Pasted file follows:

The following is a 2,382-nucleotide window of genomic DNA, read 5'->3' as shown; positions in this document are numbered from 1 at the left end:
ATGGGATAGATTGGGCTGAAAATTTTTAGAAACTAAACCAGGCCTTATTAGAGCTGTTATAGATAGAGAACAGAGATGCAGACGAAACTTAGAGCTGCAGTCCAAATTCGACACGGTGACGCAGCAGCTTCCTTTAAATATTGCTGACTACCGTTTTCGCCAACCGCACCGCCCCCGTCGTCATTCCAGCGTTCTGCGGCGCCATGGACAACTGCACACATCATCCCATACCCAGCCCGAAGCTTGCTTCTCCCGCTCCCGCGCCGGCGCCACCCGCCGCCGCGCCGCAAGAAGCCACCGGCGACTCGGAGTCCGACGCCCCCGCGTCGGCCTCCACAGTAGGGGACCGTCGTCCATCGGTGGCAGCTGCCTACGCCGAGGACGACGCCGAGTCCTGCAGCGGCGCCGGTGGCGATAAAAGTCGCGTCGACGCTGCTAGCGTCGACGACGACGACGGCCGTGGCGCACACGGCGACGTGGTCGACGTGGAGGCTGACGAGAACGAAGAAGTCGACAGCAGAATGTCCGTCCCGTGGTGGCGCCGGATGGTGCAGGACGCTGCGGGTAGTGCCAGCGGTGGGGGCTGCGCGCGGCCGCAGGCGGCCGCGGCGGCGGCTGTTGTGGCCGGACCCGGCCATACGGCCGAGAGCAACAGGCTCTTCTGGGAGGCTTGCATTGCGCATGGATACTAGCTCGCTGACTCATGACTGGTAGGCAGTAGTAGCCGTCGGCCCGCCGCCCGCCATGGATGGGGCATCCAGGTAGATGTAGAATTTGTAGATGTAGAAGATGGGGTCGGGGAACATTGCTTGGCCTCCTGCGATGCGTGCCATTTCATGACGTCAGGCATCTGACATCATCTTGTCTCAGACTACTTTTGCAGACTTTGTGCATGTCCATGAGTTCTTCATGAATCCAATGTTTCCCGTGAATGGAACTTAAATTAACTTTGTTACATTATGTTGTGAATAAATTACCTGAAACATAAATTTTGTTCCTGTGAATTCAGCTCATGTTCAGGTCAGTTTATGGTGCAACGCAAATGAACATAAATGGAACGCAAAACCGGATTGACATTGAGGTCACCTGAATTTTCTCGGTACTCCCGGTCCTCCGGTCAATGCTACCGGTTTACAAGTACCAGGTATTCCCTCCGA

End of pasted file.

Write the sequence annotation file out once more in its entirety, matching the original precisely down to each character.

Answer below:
The following is a 2,382-nucleotide window of genomic DNA, read 5'->3' as shown; positions in this document are numbered from 1 at the left end:
ATGGGATAGATTGGGCTGAAAATTTTTAGAAACTAAACCAGGCCTTATTAGAGCTGTTATAGATAGAGAACAGAGATGCAGACGAAACTTAGAGCTGCAGTCCAAATTCGACACGGTGACGCAGCAGCTTCCTTTAAATATTGCTGACTACCGTTTTCGCCAACCGCACCGCCCCCGTCGTCATTCCAGCGTTCTGCGGCGCCATGGACAACTGCACACATCATCCCATACCCAGCCCGAAGCTTGCTTCTCCCGCTCCCGCGCCGGCGCCACCCGCCGCCGCGCCGCAAGAAGCCACCGGCGACTCGGAGTCCGACGCCCCCGCGTCGGCCTCCACAGTAGGGGACCGTCGTCCATCGGTGGCAGCTGCCTACGCCGAGGACGACGCCGAGTCCTGCAGCGGCGCCGGTGGCGATAAAAGTCGCGTCGACGCTGCTAGCGTCGACGACGACGACGGCCGTGGCGCACACGGCGACGTGGTCGACGTGGAGGCTGACGAGAACGAAGAAGTCGACAGCAGAATGTCCGTCCCGTGGTGGCGCCGGATGGTGCAGGACGCTGCGGGTAGTGCCAGCGGTGGGGGCTGCGCGCGGCCGCAGGCGGCCGCGGCGGCGGCTGTTGTGGCCGGACCCGGCCATACGGCCGAGAGCAACAGGCTCTTCTGGGAGGCTTGCATTGCGCATGGATACTAGCTCGCTGACTCATGACTGGTAGGCAGTAGTAGCCGTCGGCCCGCCGCCCGCCATGGATGGGGCATCCAGGTAGATGTAGAATTTGTAGATGTAGAAGATGGGGTCGGGGAACATTGCTTGGCCTCCTGCGATGCGTGCCATTTCATGACGTCAGGCATCTGACATCATCTTGTCTCAGACTACTTTTGCAGACTTTGTGCATGTCCATGAGTTCTTCATGAATCCAATGTTTCCCGTGAATGGAACTTAAATTAACTTTGTTACATTATGTTGTGAATAAATTACCTGAAACATAAATTTTGTTCCTGTGAATTCAGCTCATGTTCAGGTCAGTTTATGGTGCAACGCAAATGAACATAAATGGAACGCAAAACCGGATTGACATTGAGGTCACCTGAATTTTCTCGGTACTCCCGGTCCTCCGGTCAATGCTACCGGTTTACAAGTACCAGGTATTCCCTCCGA